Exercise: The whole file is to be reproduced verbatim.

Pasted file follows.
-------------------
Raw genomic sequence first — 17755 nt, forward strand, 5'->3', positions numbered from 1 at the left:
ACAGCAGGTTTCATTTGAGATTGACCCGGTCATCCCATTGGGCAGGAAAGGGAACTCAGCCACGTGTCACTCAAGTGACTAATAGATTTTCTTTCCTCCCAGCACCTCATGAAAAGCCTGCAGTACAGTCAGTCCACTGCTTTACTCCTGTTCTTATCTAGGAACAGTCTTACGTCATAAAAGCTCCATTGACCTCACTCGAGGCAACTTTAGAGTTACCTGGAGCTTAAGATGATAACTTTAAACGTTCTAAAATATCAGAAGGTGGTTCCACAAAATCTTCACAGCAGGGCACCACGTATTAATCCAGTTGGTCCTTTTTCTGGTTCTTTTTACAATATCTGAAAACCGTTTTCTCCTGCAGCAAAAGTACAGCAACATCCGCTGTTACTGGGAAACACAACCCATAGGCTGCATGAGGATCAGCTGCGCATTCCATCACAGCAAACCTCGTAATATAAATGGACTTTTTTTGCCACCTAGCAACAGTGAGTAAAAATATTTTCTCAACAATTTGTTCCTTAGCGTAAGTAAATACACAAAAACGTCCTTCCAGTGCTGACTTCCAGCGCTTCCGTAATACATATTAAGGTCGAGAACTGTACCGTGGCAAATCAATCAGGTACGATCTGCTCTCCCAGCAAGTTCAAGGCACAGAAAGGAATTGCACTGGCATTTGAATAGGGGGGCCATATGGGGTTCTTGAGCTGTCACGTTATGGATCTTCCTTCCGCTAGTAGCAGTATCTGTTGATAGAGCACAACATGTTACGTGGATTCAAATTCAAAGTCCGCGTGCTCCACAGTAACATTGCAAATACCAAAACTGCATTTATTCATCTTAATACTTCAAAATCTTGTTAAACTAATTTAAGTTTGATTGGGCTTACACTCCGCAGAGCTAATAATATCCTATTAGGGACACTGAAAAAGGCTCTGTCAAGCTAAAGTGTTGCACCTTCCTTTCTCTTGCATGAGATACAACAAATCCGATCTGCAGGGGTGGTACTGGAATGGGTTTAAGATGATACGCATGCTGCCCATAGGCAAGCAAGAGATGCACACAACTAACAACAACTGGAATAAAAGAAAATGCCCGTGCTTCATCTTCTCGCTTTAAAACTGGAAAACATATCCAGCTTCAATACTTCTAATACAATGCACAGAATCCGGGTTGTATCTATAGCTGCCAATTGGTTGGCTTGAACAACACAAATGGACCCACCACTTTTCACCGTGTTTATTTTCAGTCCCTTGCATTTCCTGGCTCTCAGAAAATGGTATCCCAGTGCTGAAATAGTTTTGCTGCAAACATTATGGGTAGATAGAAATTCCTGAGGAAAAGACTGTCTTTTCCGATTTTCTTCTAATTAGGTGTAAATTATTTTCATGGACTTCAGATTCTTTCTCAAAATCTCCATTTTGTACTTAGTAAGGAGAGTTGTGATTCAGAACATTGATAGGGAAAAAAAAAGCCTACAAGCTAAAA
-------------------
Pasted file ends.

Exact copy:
Raw genomic sequence first — 17755 nt, forward strand, 5'->3', positions numbered from 1 at the left:
ACAGCAGGTTTCATTTGAGATTGACCCGGTCATCCCATTGGGCAGGAAAGGGAACTCAGCCACGTGTCACTCAAGTGACTAATAGATTTTCTTTCCTCCCAGCACCTCATGAAAAGCCTGCAGTACAGTCAGTCCACTGCTTTACTCCTGTTCTTATCTAGGAACAGTCTTACGTCATAAAAGCTCCATTGACCTCACTCGAGGCAACTTTAGAGTTACCTGGAGCTTAAGATGATAACTTTAAACGTTCTAAAATATCAGAAGGTGGTTCCACAAAATCTTCACAGCAGGGCACCACGTATTAATCCAGTTGGTCCTTTTTCTGGTTCTTTTTACAATATCTGAAAACCGTTTTCTCCTGCAGCAAAAGTACAGCAACATCCGCTGTTACTGGGAAACACAACCCATAGGCTGCATGAGGATCAGCTGCGCATTCCATCACAGCAAACCTCGTAATATAAATGGACTTTTTTTGCCACCTAGCAACAGTGAGTAAAAATATTTTCTCAACAATTTGTTCCTTAGCGTAAGTAAATACACAAAAACGTCCTTCCAGTGCTGACTTCCAGCGCTTCCGTAATACATATTAAGGTCGAGAACTGTACCGTGGCAAATCAATCAGGTACGATCTGCTCTCCCAGCAAGTTCAAGGCACAGAAAGGAATTGCACTGGCATTTGAATAGGGGGGCCATATGGGGTTCTTGAGCTGTCACGTTATGGATCTTCCTTCCGCTAGTAGCAGTATCTGTTGATAGAGCACAACATGTTACGTGGATTCAAATTCAAAGTCCGCGTGCTCCACAGTAACATTGCAAATACCAAAACTGCATTTATTCATCTTAATACTTCAAAATCTTGTTAAACTAATTTAAGTTTGATTGGGCTTACACTCCGCAGAGCTAATAATATCCTATTAGGGACACTGAAAAAGGCTCTGTCAAGCTAAAGTGTTGCACCTTCCTTTCTCTTGCATGAGATACAACAAATCCGATCTGCAGGGGTGGTACTGGAATGGGTTTAAGATGATACGCATGCTGCCCATAGGCAAGCAAGAGATGCACACAACTAACAACAACTGGAATAAAAGAAAATGCCCGTGCTTCATCTTCTCGCTTTAAAACTGGAAAACATATCCAGCTTCAATACTTCTAATACAATGCACAGAATCCGGGTTGTATCTATAGCTGCCAATTGGTTGGCTTGAACAACACAAATGGACCCACCACTTTTCACCGTGTTTATTTTCAGTCCCTTGCATTTCCTGGCTCTCAGAAAATGGTATCCCAGTGCTGAAATAGTTTTGCTGCAAACATTATGGGTAGATAGAAATTCCTGAGGAAAAGACTGTCTTTTCCGATTTTCTTCTAATTAGGTGTAAATTATTTTCATGGACTTCAGATTCTTTCTCAAAATCTCCATTTTGTACTTAGTAAGGAGAGTTGTGATTCAGAACATTGATAGGGAAAAAAAAAGCCTACAAGCTAAAA